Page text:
Follow-up and statistical analyses

Follow-up started with the date the participant attended the examination in Tromsø 4 in 1994–1995 and lasted until June 30, 2015, date of emigration or date of death, whichever came first. The unique 11-digit personal identification number assigned to all Norwegian residents was used for linkage between the study population and the Norwegian Cause of Death Registry and information regarding emigration held by Statistics Norway. The Cause of Death Registry covers data on all persons with residence in the country, independent of where they died. Mean duration of follow-up was 18.7 years. During this time, 2,203 women died and 140 emigrated.

The statistical analyses included cross-tabulations, linear regression (for continuous variables), binary logistic regression (for categorical variables) and Cox proportional hazard regression.

In the descriptive analyses of associations between AAM and possible confounders (Table 1), age at baseline was included as a covariate in the model to provide age-adjusted p-values for linear trend. When assessing the relationship between AAM and total mortality (Table 2), we applied Cox proportional hazard regression with attained age as the time variable.

Table 2 Relationships between AAM and all-cause mortality
Notes: *HR, adjusted for attained age only. **HR, adjusted for the attained age, BMI, PA, level of education, smoking.
Abbreviations: AAM, age at menarche; BMI, body mass index; CI, confidence interval; HR, hazard ratio; PA, physical activity.

In the Cox proportional hazard regression analyses, the reference categories were 13 years for AAM, less than university level of education, normal BMI, sedate activity level and never smokers.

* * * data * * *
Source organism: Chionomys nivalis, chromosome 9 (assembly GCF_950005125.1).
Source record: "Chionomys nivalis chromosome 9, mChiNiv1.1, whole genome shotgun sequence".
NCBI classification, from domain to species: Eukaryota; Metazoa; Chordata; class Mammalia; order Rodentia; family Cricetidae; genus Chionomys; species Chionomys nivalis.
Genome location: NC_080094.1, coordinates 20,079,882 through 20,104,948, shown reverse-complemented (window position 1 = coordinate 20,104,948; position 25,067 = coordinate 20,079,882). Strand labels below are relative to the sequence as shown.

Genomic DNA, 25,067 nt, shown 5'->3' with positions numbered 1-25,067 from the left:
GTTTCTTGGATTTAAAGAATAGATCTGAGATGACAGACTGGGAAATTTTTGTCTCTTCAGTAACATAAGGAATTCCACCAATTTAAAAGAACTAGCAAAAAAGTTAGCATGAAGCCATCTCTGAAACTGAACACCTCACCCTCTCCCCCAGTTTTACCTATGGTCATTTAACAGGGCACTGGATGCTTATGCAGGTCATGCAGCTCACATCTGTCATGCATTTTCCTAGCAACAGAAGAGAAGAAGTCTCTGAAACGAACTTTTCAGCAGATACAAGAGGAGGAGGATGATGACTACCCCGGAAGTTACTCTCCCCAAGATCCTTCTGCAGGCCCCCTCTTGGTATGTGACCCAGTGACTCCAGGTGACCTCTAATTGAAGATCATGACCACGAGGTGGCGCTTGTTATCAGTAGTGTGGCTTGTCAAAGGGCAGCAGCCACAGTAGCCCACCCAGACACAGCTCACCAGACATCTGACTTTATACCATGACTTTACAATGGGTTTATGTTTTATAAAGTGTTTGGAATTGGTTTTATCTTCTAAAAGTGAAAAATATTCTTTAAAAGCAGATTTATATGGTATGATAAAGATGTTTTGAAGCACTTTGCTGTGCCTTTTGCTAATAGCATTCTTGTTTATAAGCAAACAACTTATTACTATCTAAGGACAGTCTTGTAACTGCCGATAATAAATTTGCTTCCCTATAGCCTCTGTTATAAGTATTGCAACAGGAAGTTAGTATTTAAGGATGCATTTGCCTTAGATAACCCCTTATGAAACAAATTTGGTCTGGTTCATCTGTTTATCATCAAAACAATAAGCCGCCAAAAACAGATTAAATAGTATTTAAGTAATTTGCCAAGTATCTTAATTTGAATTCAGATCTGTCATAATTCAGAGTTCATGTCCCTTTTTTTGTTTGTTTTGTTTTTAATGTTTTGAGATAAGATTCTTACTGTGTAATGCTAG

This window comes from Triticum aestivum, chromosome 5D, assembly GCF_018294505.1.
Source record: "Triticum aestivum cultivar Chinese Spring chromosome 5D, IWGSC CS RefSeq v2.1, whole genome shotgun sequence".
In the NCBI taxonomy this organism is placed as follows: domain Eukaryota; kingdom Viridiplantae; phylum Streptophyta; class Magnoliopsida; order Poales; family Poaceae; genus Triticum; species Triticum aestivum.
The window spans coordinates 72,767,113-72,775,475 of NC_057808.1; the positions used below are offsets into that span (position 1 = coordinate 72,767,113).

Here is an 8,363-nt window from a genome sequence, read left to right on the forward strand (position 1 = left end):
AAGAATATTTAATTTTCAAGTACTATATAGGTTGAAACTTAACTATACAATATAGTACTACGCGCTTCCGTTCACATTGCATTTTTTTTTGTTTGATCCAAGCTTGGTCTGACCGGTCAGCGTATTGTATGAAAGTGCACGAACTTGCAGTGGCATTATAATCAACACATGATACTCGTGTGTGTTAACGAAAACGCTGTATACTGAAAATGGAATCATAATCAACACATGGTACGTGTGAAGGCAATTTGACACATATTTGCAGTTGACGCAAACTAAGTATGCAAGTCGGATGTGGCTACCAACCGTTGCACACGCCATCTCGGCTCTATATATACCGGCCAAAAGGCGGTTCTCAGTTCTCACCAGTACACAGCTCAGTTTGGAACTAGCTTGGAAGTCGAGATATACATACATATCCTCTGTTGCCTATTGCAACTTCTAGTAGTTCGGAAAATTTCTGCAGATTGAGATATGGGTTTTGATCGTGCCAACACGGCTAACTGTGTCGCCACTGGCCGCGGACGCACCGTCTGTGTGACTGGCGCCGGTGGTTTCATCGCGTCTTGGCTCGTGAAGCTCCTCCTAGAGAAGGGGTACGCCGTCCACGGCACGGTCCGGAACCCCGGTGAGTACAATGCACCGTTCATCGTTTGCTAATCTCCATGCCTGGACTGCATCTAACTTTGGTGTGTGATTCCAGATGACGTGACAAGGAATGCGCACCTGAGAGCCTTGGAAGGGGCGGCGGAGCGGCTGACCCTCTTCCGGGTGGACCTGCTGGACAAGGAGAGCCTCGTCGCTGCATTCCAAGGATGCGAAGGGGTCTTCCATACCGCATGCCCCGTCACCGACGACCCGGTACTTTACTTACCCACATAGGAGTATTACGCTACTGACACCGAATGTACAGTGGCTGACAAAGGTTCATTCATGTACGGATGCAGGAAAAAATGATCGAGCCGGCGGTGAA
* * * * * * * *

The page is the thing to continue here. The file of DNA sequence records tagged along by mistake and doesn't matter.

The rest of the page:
Separate survival analyses were performed for women with attained age of 69 years or below and older women to examine whether there were differences in the relationship between AAM with increasing age. We ran similar stratified analyses for current, former and never smokers.

HR was interpreted as risk. 95% CIs were given. A two-sided p-value of <0.05 was considered statistically significant. We used IBM Statistical Package for the Social Sciences (SPSS; IBM Corporation, Armonk, NY, USA) statistics 22 and SAS 9.4 software (SAS Institute Inc., Cary, NC, USA) to analyze the data.

Ethics and permission

Approval was given from the Data and Publication committee of the Tromsø Study and access to a data file with the described variables was received. The Tromsø Study is approved by the Regional Committee for Medical Research Ethics (REK) and the investigation is covered by this approval. All included subjects provided informed written consent.


Associations between AAM and demographic and lifestyle variables

Our study included 12,409 women. Mean age at the start of follow-up was 46.5 years.

The range of AAM according to the self-administered questionnaire was 8–21 years. Most females were 13 or 14 years (27.6% and 24.9%, respectively) at menarche.